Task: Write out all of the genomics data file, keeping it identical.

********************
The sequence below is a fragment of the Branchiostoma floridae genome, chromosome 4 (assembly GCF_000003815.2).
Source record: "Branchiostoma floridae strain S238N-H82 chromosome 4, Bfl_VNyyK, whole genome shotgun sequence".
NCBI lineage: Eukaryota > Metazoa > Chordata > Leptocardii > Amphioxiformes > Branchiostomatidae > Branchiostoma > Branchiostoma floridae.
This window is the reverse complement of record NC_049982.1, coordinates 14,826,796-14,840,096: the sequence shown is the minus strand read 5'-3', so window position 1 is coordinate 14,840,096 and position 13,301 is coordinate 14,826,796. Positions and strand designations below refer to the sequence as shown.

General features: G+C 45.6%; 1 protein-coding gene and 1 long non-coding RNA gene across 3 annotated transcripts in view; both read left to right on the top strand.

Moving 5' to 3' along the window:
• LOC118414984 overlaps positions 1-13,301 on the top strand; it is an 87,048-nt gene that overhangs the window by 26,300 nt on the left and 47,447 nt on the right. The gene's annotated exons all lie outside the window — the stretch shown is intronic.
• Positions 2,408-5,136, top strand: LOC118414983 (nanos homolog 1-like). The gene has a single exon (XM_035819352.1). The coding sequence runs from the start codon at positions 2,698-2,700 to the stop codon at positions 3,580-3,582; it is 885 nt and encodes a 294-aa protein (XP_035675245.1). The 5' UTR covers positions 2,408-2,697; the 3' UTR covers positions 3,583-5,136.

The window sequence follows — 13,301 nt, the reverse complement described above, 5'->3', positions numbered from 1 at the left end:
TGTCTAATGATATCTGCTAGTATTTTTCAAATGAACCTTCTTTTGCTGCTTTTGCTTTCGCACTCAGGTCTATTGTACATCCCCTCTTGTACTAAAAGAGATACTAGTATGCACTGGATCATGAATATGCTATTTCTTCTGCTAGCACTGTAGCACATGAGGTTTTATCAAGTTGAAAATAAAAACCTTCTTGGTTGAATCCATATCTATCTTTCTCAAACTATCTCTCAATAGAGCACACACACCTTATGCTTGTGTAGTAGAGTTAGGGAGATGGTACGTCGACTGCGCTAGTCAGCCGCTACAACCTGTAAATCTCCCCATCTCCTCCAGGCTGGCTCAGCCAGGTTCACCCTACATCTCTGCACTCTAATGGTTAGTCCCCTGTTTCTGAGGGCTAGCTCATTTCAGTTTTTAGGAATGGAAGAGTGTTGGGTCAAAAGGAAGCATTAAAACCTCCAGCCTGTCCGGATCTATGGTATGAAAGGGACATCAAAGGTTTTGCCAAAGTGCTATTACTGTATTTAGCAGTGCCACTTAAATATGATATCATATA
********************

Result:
The sequence below is a fragment of the Branchiostoma floridae genome, chromosome 4 (assembly GCF_000003815.2).
Source record: "Branchiostoma floridae strain S238N-H82 chromosome 4, Bfl_VNyyK, whole genome shotgun sequence".
NCBI lineage: Eukaryota > Metazoa > Chordata > Leptocardii > Amphioxiformes > Branchiostomatidae > Branchiostoma > Branchiostoma floridae.
This window is the reverse complement of record NC_049982.1, coordinates 14,826,796-14,840,096: the sequence shown is the minus strand read 5'-3', so window position 1 is coordinate 14,840,096 and position 13,301 is coordinate 14,826,796. Positions and strand designations below refer to the sequence as shown.

General features: G+C 45.6%; 1 protein-coding gene and 1 long non-coding RNA gene across 3 annotated transcripts in view; both read left to right on the top strand.

Moving 5' to 3' along the window:
• LOC118414984 overlaps positions 1-13,301 on the top strand; it is an 87,048-nt gene that overhangs the window by 26,300 nt on the left and 47,447 nt on the right. The gene's annotated exons all lie outside the window — the stretch shown is intronic.
• Positions 2,408-5,136, top strand: LOC118414983 (nanos homolog 1-like). The gene has a single exon (XM_035819352.1). The coding sequence runs from the start codon at positions 2,698-2,700 to the stop codon at positions 3,580-3,582; it is 885 nt and encodes a 294-aa protein (XP_035675245.1). The 5' UTR covers positions 2,408-2,697; the 3' UTR covers positions 3,583-5,136.

The window sequence follows — 13,301 nt, the reverse complement described above, 5'->3', positions numbered from 1 at the left end:
TGTCTAATGATATCTGCTAGTATTTTTCAAATGAACCTTCTTTTGCTGCTTTTGCTTTCGCACTCAGGTCTATTGTACATCCCCTCTTGTACTAAAAGAGATACTAGTATGCACTGGATCATGAATATGCTATTTCTTCTGCTAGCACTGTAGCACATGAGGTTTTATCAAGTTGAAAATAAAAACCTTCTTGGTTGAATCCATATCTATCTTTCTCAAACTATCTCTCAATAGAGCACACACACCTTATGCTTGTGTAGTAGAGTTAGGGAGATGGTACGTCGACTGCGCTAGTCAGCCGCTACAACCTGTAAATCTCCCCATCTCCTCCAGGCTGGCTCAGCCAGGTTCACCCTACATCTCTGCACTCTAATGGTTAGTCCCCTGTTTCTGAGGGCTAGCTCATTTCAGTTTTTAGGAATGGAAGAGTGTTGGGTCAAAAGGAAGCATTAAAACCTCCAGCCTGTCCGGATCTATGGTATGAAAGGGACATCAAAGGTTTTGCCAAAGTGCTATTACTGTATTTAGCAGTGCCACTTAAATATGATATCATATA